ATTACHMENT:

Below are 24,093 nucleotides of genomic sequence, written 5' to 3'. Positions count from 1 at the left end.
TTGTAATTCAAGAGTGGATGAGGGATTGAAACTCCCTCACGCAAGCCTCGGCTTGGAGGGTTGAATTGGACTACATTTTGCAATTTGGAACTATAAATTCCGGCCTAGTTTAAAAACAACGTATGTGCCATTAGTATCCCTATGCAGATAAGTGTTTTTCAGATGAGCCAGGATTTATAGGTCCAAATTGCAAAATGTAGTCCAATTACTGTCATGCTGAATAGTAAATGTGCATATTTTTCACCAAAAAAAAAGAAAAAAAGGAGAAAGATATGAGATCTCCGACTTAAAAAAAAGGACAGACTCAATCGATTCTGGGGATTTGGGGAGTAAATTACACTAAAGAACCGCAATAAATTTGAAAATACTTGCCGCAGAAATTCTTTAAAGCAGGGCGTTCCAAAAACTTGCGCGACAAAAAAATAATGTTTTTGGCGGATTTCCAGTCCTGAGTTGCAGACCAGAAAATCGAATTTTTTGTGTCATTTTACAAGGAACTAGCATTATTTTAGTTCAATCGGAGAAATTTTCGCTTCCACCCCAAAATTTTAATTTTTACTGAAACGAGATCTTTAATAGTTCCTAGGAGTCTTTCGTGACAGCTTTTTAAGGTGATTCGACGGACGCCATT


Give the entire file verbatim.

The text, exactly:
Below are 24,093 nucleotides of genomic sequence, written 5' to 3'. Positions count from 1 at the left end.
TTGTAATTCAAGAGTGGATGAGGGATTGAAACTCCCTCACGCAAGCCTCGGCTTGGAGGGTTGAATTGGACTACATTTTGCAATTTGGAACTATAAATTCCGGCCTAGTTTAAAAACAACGTATGTGCCATTAGTATCCCTATGCAGATAAGTGTTTTTCAGATGAGCCAGGATTTATAGGTCCAAATTGCAAAATGTAGTCCAATTACTGTCATGCTGAATAGTAAATGTGCATATTTTTCACCAAAAAAAAAGAAAAAAAGGAGAAAGATATGAGATCTCCGACTTAAAAAAAAGGACAGACTCAATCGATTCTGGGGATTTGGGGAGTAAATTACACTAAAGAACCGCAATAAATTTGAAAATACTTGCCGCAGAAATTCTTTAAAGCAGGGCGTTCCAAAAACTTGCGCGACAAAAAAATAATGTTTTTGGCGGATTTCCAGTCCTGAGTTGCAGACCAGAAAATCGAATTTTTTGTGTCATTTTACAAGGAACTAGCATTATTTTAGTTCAATCGGAGAAATTTTCGCTTCCACCCCAAAATTTTAATTTTTACTGAAACGAGATCTTTAATAGTTCCTAGGAGTCTTTCGTGACAGCTTTTTAAGGTGATTCGACGGACGCCATT